Much of the alpine snow melts by mid-August with the exception of a few snowcapped peaks and a few small glaciers. The Colorado Mineral Belt, stretching from the San Juan Mountains in the southwest to Boulder and Central City on the front range, contains most of the historic gold- and silver-mining districts of Colorado. Mount Elbert is the highest summit of the Rocky Mountains. The 30 highest major summits of the Rocky Mountains of North America all lie within the state.
Colorado Western Slope
The Western Slope of Colorado is drained by the Colorado River and its tributaries (primarily the Gunnison River, Green River and the San Juan River) or by evaporation in its arid areas.
The city of Grand Junction, Colorado is the largest city on the Western Slope.
The Western Slope lies in close proximity to multiple notable destinations in the Colorado Rocky Mountains, including Glenwood Springs, with its resort hot springs, and the ski resorts of Aspen, Breckenridge, Vail, Crested Butte, Steamboat Springs, and Telluride.
The northwestern corner of Colorado is a sparsely populated region, and it contains part of the noted Dinosaur National Monument, which is not only a paleontological area, but is also a scenic area of rocky hills, canyons, arid desert, and streambeds. Here, the Green River briefly crosses over into Colorado.
From west to east, the land of Colorado consists of desert lands, desert plateaus, alpine mountains, National Forests, relatively flat grasslands, scattered forests, buttes, and canyons in the western edge of the Great Plains. The famous Pikes Peak is located just west of Colorado Springs. Its isolated peak is visible from nearly the Kansas border on clear days, and also far to the north and the south.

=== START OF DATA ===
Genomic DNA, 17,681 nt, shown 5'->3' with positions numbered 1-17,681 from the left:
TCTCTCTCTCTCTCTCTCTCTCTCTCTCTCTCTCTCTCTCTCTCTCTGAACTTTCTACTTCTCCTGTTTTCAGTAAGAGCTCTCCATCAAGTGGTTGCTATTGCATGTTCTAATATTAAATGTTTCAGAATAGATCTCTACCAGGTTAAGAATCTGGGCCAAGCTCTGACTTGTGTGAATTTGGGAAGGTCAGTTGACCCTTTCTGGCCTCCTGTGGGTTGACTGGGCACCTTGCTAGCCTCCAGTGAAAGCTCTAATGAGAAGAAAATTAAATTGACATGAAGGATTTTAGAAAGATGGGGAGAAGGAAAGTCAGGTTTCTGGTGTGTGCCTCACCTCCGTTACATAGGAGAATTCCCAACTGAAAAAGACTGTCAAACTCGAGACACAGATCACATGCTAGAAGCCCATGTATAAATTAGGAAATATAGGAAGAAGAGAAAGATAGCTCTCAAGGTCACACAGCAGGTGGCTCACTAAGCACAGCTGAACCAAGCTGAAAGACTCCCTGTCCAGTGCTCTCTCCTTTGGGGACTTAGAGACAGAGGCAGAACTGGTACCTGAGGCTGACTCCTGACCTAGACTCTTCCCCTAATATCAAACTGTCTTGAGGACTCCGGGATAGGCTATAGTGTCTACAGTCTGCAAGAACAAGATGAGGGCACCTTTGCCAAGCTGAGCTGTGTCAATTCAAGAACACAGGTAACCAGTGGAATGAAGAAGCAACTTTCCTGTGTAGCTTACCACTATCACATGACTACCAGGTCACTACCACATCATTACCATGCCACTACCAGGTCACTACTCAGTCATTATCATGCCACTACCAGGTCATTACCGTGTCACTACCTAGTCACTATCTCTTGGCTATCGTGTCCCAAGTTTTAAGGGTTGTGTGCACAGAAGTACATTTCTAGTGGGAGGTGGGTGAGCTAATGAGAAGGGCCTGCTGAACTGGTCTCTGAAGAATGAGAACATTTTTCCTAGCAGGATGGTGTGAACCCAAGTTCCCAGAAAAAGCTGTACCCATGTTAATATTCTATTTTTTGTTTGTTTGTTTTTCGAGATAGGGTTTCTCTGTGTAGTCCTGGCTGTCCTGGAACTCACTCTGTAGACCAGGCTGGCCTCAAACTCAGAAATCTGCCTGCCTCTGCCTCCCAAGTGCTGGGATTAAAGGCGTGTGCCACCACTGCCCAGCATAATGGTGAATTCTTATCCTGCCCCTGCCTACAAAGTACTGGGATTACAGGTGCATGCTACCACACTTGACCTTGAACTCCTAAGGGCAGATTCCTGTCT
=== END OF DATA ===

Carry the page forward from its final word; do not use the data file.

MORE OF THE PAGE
Desert lands in Colorado are located in and around areas such as the Pueblo, Canon City, Florence, Great Sand Dunes National Park and Preserve, San Luis Valley, Cortez, Canyon of the Ancients National Monument, Hovenweep National Monument, Ute Mountain, Delta, Grand Junction, Colorado National Monument, and other areas surrounding the Uncompahgre Plateau and Uncompahgre National Forest.
Colorado is one of four states in the United States that share a common geographic point - the Four Corners together with Arizona, New Mexico, and Utah. At this intersection, it is possible to stand in four states at once.